All Intel Intel 2024 Sponsored Tech Field Day Events

Are GPUs Essential for Every AI Problem? Intel Says, No.

AI’s complex workloads require extreme computing, the kind that only the fastest accelerators are known to provide. It is little surprise that GPUs (Graphics Processing Units) have emerged as the holy grail of compute as AI gains ground. But exorbitant pricing and scarce access, not to mention heavy power consumption and cooling requirements, raise barriers for enterprise adoption. 

What if IT shops truly didn’t need these silicon beasts for the bulk of their AI works? 

An Affordable Alternative for AI Workloads below 20B Parameters

Intel has closely followed the GPU trend over the past few years. To gauge the depth of need of GPUs for AI workloads, the teams have run a series of trials, and they’ve arrived at an interesting conclusion. Based on their findings, CPUs can accommodate almost all AI workloads, with the exception of the insanely intense ones

For example, the most intense large language model (LLM)-based AI workloads, like Meta’s LLAMA2, typically fluctuate within the range of 7 and 30 billion.

Figure 1. The Reality of AI: GPUs Are Needed Only For Insanely Intense Workloads 

Intel found that a majority of AI workloads remain below 20 billion parameters. The Xeon chipsets meet almost all latency requirements for the general-purpose workloads in that category. There is rarely the need to leverage the massive acceleration of the GPU technology for these AI workloads, Intel says. 

Intel shared benchmarks from real-world scenarios to back this up. In one example of an inference-heavy AI implementation, a customer used Intel Xeon CPUs to perform extremely rapid image processing. The Xeon CPU family was able to scale from a not-insignificant scanning speed of 400 frames per second (fps) using 24 AVX2 CPUs, to over 19,000 fps using 64 cores of their AMX-powered Emerald Rapids processors. 

The test results revealed that the newest AMX chipsets engineered with power efficiency kept the  64-core configuration’s energy consumption even with the 24 AVX2.

Figure 2. Same Wattage, Dramatically Increased Workloads: 24 AVX2 Cores vs. 64 AMX Cores 

Another real-world use case Intel shared is of a customer adding speech translation and real-time transcription services to an existing video conferencing offering. Intel engineers put together a solution with just a few additional servers using Intel CPUs.

Figure 3. Handling LLM Demands: Response Time Latencies Kept Below 100 ms (1/10th of a second)

This configuration was particularly interesting because it had to deal with two different AI workloads. Imagine translating the phrase “Pleased to meet you, sir!” to Spanish. The latency for the first word returned in the sequence – “Mucho” – tends to be compute-bound because the AI model needs to find exactly the right word. However, retrieving each of the next words that would be returned in the phrase may also depend on contexts, like the formality of the greeting (e.g. ?Mucho gusto! versus ?Mucho gusto, a sus ordenes!) and tends to be a memory-bound operation.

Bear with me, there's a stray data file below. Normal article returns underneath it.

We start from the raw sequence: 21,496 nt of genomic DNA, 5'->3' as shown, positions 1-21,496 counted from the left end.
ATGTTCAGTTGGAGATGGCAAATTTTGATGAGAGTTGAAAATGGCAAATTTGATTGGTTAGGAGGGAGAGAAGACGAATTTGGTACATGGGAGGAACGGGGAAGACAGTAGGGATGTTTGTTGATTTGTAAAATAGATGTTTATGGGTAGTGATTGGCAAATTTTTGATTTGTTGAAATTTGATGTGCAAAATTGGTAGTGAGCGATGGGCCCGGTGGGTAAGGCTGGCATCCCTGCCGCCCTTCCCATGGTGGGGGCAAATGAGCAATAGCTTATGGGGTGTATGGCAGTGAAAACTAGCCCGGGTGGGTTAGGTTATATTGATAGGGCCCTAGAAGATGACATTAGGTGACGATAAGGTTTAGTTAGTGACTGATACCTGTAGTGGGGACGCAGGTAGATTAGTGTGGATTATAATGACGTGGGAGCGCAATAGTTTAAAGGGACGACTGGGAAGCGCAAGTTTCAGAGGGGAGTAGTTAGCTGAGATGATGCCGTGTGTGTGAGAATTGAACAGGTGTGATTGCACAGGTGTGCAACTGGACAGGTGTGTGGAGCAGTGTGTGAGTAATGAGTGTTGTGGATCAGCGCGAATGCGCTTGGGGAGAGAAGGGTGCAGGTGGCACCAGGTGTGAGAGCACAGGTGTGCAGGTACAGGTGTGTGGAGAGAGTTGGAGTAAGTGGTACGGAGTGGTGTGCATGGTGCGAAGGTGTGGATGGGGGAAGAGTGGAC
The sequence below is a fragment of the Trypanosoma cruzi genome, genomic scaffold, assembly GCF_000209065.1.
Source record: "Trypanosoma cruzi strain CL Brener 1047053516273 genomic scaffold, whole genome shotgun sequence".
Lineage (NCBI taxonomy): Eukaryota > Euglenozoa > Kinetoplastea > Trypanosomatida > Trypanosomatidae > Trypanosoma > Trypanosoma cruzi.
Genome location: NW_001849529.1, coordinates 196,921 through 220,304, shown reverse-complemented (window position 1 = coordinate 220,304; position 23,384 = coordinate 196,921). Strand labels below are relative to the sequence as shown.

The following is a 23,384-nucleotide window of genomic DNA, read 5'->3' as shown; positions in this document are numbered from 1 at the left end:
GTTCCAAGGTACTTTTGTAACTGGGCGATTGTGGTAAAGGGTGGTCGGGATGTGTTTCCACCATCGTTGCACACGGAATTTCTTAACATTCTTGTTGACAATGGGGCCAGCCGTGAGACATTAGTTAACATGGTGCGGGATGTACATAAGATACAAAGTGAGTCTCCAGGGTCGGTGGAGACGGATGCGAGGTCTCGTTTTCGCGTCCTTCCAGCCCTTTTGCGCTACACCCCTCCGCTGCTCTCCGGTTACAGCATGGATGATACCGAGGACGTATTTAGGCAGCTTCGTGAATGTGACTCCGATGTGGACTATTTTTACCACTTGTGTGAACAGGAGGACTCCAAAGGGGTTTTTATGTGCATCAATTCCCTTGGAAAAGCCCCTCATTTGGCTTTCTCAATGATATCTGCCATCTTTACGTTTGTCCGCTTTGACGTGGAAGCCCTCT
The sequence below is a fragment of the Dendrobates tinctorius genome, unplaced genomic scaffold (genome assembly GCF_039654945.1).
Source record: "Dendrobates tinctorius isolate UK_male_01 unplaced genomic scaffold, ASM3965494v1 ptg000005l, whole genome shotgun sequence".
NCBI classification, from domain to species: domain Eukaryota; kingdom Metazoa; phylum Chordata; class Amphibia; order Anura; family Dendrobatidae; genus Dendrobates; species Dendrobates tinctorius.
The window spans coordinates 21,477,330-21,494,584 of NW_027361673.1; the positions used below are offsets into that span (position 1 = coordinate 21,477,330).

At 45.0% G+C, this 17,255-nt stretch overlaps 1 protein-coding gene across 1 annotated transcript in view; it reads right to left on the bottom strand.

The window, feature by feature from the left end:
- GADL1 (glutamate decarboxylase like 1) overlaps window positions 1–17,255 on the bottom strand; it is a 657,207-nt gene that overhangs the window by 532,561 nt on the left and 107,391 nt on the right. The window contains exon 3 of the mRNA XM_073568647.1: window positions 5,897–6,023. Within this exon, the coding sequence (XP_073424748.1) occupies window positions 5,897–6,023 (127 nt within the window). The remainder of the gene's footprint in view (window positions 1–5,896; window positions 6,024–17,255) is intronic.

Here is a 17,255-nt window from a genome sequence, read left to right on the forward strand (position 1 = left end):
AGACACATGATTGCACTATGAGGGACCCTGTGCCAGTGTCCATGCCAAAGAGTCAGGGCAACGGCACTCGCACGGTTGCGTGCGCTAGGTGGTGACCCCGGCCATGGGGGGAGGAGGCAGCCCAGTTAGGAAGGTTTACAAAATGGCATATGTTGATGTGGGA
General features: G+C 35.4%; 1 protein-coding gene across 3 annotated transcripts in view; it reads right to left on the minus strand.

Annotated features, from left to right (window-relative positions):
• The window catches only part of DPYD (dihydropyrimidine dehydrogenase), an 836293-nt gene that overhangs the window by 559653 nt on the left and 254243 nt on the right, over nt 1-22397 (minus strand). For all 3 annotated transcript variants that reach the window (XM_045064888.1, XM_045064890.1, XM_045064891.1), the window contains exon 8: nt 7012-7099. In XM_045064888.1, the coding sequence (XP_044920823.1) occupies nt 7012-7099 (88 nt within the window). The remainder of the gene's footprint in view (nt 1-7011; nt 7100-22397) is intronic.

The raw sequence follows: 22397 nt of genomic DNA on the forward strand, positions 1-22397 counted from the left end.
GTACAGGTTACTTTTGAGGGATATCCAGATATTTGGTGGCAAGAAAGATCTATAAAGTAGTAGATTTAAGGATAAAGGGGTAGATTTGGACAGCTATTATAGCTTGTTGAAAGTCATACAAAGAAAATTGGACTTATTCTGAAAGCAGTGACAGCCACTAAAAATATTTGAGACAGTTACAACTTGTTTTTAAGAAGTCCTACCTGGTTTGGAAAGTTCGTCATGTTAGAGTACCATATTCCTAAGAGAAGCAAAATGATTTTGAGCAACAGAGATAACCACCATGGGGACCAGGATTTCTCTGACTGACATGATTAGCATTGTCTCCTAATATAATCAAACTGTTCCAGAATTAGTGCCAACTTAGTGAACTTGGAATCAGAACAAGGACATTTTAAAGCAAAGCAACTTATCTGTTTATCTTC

Intel’s hardware solutions work well for complex AI workloads like the above. Intel has heavily invested in native software support for OSS solutions for data analytics, like Pandas, NumPy, and Apache Spark. Likewise, their commitment to support popular machine learning and deep learning toolsets like PyTorch, TensorFlow, and AutoML (Figure 4) go a long way to extend support to the userbase.

Figure 4. It’s Not Just the Hardware: Intel’s Array of Software Support For Analytics and ML

To GPU, Or Not To GPU?

Intel positions its current array of Xeon CPU chipsets for organizations that are grappling with the pressures of providing adequate compute power for AI workloads. Only the most intense AI workloads – specifically, those north of 20 billion parameters – require GPU-level computing power. For everything below that, Intel’s offerings appear to fill the bill. Additionally, their deep support for software compatible with common analytics, machine learning, and deep learning requirements, make their hardware a compelling choice.

Be sure to check out Intel’s presentations on CPUs for AI workloads from the recent AI Field Day event to get a technical deep-dive. 

About the author

Jim Czuprynski

Jim Czuprynski has 40+ years of professional experience in Information Technology, serving diverse roles at various Fortune 1000 companies before becoming an Oracle DBA in 2001. Oracle awarded Jim the status of Oracle ACE Director in 2014 and is a sought-after public speaker on Oracle technology, presenting often at Oracle OpenWorld, Oracle CODE, COLLABORATE, KSCOPE, Oracle Development Community tours, and Oracle User Group conferences around the world. Jim has co-authored four books on Oracle Database technology, and has written 100+ articles on Oracle Database administration and other topics, most recently at ODTUG TechCeleration. Jim speculates about the future of technology in his blog (Generally…It Depends) and he’s also co-host of the Beyond Tech Skills podcast.

Leave a Comment